Criticism Mounts over Digitek Recall
The Institute for Safe Medicine Practices (ISMP) Quarter Watch, a monitoring program that evaluates serious Adverse Event Reports submitted to the FDA, published a critical report on January 15, 2009, illustrating how the April 2008 Digitek (digoxin) recall was mishandled by the FDA and the drug manufacturer Actavis. Although the April 2008 recall was one of the largest Class I drug recalls (approximately 800 million digoxin tablets) affecting more than 1 million heart patients, the FDA allowed Actavis to manage public notification to consumers, doctors, pharmacies, and wholesalers. The data analyzed showed that in January 2006, more than 2,403 adverse event reports had been reported to the FDA and 82% involved injuries that were definitely or possibly associated with the digoxin recall. In addition, facts released have shown that the Actavis plant had widespread manufacturing quality control problems and has since been closed. Neither the company nor the FDA will estimate how many tablets reached consumers or how many tablets have been recovered through the Class I recall.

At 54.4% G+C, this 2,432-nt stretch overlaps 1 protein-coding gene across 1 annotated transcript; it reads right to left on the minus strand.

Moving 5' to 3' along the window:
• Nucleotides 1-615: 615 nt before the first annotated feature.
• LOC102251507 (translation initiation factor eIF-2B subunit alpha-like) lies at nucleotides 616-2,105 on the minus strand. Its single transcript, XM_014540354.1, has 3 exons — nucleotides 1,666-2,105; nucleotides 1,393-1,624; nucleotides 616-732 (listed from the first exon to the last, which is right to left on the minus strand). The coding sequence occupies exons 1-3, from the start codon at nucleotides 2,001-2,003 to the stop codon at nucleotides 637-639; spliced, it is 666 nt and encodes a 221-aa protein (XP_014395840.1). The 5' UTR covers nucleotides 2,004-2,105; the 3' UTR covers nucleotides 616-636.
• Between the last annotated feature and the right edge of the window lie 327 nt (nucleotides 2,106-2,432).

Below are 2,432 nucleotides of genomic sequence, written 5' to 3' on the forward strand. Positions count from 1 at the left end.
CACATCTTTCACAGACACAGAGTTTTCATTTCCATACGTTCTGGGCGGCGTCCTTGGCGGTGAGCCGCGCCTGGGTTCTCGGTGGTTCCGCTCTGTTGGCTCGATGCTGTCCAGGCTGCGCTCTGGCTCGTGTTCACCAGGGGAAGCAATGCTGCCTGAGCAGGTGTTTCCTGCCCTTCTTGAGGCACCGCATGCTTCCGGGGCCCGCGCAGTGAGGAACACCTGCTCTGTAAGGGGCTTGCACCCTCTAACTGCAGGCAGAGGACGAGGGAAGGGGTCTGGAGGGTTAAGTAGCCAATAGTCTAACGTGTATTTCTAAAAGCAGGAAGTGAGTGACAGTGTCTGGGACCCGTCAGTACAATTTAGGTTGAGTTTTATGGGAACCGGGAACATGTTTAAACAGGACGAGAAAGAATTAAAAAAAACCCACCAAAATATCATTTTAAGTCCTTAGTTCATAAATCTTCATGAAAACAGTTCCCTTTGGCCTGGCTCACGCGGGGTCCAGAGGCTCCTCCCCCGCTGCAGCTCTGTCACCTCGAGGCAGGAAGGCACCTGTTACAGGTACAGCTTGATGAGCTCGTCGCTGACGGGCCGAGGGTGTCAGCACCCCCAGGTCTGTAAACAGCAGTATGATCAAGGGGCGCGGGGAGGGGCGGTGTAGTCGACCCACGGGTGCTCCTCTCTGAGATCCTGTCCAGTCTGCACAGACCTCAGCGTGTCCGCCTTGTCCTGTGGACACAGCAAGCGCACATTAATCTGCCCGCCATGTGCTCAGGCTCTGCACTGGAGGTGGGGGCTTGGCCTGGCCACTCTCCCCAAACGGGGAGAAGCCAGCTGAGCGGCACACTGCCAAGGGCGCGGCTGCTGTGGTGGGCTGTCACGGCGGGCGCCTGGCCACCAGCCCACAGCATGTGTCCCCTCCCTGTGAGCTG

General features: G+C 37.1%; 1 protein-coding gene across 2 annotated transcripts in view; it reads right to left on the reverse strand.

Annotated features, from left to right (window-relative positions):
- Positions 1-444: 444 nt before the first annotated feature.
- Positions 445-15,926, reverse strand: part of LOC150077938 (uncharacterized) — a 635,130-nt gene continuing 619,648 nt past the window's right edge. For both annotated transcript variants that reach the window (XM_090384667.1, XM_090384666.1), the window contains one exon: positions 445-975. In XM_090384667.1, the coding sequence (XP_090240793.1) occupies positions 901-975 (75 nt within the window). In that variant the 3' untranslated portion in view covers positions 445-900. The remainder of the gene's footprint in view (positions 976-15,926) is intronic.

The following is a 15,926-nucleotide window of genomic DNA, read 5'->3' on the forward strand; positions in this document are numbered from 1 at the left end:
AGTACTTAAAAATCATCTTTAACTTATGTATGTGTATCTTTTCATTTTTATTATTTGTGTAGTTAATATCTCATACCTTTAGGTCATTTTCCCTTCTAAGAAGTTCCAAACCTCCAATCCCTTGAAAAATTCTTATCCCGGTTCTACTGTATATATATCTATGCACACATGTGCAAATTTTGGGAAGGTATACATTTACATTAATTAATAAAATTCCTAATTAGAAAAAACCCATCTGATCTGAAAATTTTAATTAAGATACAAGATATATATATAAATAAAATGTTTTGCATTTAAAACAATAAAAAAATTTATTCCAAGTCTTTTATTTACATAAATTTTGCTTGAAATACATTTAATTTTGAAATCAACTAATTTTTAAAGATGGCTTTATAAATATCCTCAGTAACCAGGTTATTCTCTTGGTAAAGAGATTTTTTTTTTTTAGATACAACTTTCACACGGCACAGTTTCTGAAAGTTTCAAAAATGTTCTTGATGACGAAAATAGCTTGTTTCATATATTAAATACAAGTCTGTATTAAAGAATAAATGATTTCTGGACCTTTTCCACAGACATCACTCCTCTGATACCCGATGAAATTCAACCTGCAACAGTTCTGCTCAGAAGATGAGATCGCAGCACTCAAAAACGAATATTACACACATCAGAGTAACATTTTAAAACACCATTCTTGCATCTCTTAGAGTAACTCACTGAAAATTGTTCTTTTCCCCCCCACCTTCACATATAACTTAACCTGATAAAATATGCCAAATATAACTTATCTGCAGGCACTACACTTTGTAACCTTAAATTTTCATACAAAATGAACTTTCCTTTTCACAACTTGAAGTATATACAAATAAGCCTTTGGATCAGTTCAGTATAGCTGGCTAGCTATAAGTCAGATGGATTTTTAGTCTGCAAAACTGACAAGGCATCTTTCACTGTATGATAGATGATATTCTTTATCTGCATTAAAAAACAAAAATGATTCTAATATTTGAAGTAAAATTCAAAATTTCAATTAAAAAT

A new report released in December of 2008 from The Center for Public Integrity (the Center) indicates that FDA records show that between April 1, 2008, and June 30, 2008, Digitek was cited by doctors and consumers as the primary suspect in the deaths of hundreds of patients in the United States. The FDA confirmed reports of 667 deaths reported to the Agency that health care professionals and consumers attributed to Digitek during that same time period.